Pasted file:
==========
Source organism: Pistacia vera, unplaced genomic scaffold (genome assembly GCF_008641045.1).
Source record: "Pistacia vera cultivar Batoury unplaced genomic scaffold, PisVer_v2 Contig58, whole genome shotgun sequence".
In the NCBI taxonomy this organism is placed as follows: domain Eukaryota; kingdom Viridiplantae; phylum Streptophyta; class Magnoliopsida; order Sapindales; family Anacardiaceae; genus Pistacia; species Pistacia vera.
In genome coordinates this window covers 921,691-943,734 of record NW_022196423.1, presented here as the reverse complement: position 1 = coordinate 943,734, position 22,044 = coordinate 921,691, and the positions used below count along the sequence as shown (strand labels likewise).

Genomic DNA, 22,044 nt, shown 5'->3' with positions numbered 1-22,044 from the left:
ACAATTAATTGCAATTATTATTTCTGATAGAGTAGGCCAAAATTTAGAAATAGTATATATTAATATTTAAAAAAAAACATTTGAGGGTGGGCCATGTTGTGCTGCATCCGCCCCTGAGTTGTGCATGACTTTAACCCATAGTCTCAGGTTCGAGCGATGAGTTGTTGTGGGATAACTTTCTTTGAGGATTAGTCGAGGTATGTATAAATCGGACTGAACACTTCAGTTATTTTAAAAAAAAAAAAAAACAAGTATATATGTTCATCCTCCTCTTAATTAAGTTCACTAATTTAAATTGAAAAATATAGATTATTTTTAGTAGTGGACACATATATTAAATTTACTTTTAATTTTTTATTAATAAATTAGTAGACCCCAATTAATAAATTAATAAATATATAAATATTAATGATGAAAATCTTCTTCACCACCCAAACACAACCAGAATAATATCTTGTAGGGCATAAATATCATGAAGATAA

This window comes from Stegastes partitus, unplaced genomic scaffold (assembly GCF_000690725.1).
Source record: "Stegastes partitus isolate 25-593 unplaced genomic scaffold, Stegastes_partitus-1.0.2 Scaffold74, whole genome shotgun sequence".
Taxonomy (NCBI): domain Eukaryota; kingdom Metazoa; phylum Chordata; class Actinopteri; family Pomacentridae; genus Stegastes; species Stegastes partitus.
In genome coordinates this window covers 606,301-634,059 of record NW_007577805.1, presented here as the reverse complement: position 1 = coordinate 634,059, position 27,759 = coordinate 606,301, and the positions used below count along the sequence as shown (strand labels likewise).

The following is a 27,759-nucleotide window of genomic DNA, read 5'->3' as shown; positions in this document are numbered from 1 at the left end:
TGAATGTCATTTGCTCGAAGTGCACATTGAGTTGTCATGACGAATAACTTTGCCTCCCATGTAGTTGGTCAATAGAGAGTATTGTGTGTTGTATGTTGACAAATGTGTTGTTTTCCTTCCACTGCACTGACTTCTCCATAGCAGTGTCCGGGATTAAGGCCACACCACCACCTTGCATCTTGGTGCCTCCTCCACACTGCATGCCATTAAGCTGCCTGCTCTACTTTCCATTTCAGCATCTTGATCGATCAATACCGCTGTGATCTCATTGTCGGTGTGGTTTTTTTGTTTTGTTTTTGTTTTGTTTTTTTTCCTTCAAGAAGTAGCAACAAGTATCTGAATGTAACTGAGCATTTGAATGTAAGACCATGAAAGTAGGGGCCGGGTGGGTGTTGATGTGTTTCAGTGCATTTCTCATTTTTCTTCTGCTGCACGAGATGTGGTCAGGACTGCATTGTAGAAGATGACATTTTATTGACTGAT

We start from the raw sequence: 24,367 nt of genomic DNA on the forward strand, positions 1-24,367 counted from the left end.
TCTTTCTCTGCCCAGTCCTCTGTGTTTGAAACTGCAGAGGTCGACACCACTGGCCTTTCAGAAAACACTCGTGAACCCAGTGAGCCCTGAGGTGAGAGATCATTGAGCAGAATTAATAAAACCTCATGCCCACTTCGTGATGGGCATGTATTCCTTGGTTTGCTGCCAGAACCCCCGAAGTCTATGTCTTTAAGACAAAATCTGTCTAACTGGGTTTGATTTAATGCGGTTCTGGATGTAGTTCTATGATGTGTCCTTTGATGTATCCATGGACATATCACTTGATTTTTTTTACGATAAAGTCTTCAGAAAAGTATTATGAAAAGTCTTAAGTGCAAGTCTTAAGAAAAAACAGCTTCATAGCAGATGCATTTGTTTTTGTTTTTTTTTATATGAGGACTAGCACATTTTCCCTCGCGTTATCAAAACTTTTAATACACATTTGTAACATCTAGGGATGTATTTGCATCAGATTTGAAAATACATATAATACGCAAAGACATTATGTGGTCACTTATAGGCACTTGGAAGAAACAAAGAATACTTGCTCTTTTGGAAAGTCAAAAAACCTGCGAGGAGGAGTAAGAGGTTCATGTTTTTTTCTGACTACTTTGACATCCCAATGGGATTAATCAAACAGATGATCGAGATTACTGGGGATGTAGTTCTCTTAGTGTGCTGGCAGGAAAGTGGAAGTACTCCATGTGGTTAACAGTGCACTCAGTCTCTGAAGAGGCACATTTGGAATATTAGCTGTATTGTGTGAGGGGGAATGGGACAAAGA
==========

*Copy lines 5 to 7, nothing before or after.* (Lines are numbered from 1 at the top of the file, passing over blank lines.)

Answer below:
Genomic DNA, 22,044 nt, shown 5'->3' with positions numbered 1-22,044 from the left:
ACAATTAATTGCAATTATTATTTCTGATAGAGTAGGCCAAAATTTAGAAATAGTATATATTAATATTTAAAAAAAAACATTTGAGGGTGGGCCATGTTGTGCTGCATCCGCCCCTGAGTTGTGCATGACTTTAACCCATAGTCTCAGGTTCGAGCGATGAGTTGTTGTGGGATAACTTTCTTTGAGGATTAGTCGAGGTATGTATAAATCGGACTGAACACTTCAGTTATTTTAAAAAAAAAAAAAAACAAGTATATATGTTCATCCTCCTCTTAATTAAGTTCACTAATTTAAATTGAAAAATATAGATTATTTTTAGTAGTGGACACATATATTAAATTTACTTTTAATTTTTTATTAATAAATTAGTAGACCCCAATTAATAAATTAATAAATATATAAATATTAATGATGAAAATCTTCTTCACCACCCAAACACAACCAGAATAATATCTTGTAGGGCATAAATATCATGAAGATAA

This window comes from Stegastes partitus, unplaced genomic scaffold (assembly GCF_000690725.1).